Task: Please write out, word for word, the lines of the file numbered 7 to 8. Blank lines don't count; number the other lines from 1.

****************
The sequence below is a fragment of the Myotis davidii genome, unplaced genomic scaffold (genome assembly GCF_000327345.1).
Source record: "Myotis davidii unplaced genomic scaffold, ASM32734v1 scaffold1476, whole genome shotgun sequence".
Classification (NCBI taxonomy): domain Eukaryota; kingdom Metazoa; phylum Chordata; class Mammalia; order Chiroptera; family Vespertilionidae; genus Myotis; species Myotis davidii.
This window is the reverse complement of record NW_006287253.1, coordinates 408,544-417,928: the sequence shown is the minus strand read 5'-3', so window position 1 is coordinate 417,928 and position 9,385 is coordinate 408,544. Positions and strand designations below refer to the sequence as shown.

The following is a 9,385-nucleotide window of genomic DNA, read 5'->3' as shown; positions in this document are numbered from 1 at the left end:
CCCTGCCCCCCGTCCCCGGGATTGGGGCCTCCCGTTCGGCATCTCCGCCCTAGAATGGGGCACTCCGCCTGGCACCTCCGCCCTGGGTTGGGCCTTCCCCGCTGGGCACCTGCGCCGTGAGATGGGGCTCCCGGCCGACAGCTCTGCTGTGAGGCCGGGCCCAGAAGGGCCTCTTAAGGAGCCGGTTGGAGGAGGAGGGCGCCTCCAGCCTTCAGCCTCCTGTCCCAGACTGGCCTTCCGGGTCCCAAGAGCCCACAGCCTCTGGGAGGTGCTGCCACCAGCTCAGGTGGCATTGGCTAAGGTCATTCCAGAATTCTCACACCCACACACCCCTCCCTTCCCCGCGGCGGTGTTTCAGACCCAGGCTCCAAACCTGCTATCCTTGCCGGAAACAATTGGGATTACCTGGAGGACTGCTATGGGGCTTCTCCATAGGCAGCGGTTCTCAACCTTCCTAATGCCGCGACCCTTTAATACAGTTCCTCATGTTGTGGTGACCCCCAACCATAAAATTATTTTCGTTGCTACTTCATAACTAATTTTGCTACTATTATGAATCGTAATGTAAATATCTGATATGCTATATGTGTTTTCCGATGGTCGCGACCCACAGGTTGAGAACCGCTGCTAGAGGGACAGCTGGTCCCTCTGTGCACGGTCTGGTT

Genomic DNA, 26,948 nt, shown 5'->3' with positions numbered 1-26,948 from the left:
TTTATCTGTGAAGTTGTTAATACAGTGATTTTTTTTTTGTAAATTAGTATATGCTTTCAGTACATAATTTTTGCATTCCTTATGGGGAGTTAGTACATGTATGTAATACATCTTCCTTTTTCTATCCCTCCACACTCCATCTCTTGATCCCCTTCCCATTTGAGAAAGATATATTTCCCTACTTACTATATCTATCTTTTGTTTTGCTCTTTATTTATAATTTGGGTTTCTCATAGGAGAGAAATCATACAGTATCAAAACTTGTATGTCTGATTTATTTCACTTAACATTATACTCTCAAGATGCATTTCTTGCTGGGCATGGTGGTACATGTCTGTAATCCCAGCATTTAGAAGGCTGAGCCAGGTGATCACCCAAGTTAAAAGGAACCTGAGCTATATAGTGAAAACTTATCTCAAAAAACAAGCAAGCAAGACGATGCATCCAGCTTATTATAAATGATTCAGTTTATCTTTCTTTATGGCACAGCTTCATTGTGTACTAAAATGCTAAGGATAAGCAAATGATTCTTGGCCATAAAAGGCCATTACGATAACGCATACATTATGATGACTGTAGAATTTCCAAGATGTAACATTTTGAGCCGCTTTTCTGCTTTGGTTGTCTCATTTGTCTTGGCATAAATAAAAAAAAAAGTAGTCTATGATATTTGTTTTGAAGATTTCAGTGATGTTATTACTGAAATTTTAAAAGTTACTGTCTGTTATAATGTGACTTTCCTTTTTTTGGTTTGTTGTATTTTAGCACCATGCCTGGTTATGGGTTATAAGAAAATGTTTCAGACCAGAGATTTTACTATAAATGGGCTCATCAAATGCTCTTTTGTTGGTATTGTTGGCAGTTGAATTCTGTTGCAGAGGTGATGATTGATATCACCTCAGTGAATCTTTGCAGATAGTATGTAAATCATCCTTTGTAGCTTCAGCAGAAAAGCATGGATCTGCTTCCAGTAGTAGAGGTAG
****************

Genomic DNA, 26,948 nt, shown 5'->3' with positions numbered 1-26,948 from the left:
TTTATCTGTGAAGTTGTTAATACAGTGATTTTTTTTTTGTAAATTAGTATATGCTTTCAGTACATAATTTTTGCATTCCTTATGGGGAGTTAGTACATGTATGTAATACATCTTCCTTTTTCTATCCCTCCACACTCCATCTCTTGATCCCCTTCCCATTTGAGAAAGATATATTTCCCTACTTACTATATCTATCTTTTGTTTTGCTCTTTATTTATAATTTGGGTTTCTCATAGGAGAGAAATCATACAGTATCAAAACTTGTATGTCTGATTTATTTCACTTAACATTATACTCTCAAGATGCATTTCTTGCTGGGCATGGTGGTACATGTCTGTAATCCCAGCATTTAGAAGGCTGAGCCAGGTGATCACCCAAGTTAAAAGGAACCTGAGCTATATAGTGAAAACTTATCTCAAAAAACAAGCAAGCAAGACGATGCATCCAGCTTATTATAAATGATTCAGTTTATCTTTCTTTATGGCACAGCTTCATTGTGTACTAAAATGCTAAGGATAAGCAAATGATTCTTGGCCATAAAAGGCCATTACGATAACGCATACATTATGATGACTGTAGAATTTCCAAGATGTAACATTTTGAGCCGCTTTTCTGCTTTGGTTGTCTCATTTGTCTTGGCATAAATAAAAAAAAAAGTAGTCTATGATATTTGTTTTGAAGATTTCAGTGATGTTATTACTGAAATTTTAAAAGTTACTGTCTGTTATAATGTGACTTTCCTTTTTTTGGTTTGTTGTATTTTAGCACCATGCCTGGTTATGGGTTATAAGAAAATGTTTCAGACCAGAGATTTTACTATAAATGGGCTCATCAAATGCTCTTTTGTTGGTATTGTTGGCAGTTGAATTCTGTTGCAGAGGTGATGATTGATATCACCTCAGTGAATCTTTGCAGATAGTATGTAAATCATCCTTTGTAGCTTCAGCAGAAAAGCATGGATCTGCTTCCAGTAGTAGAGGTAG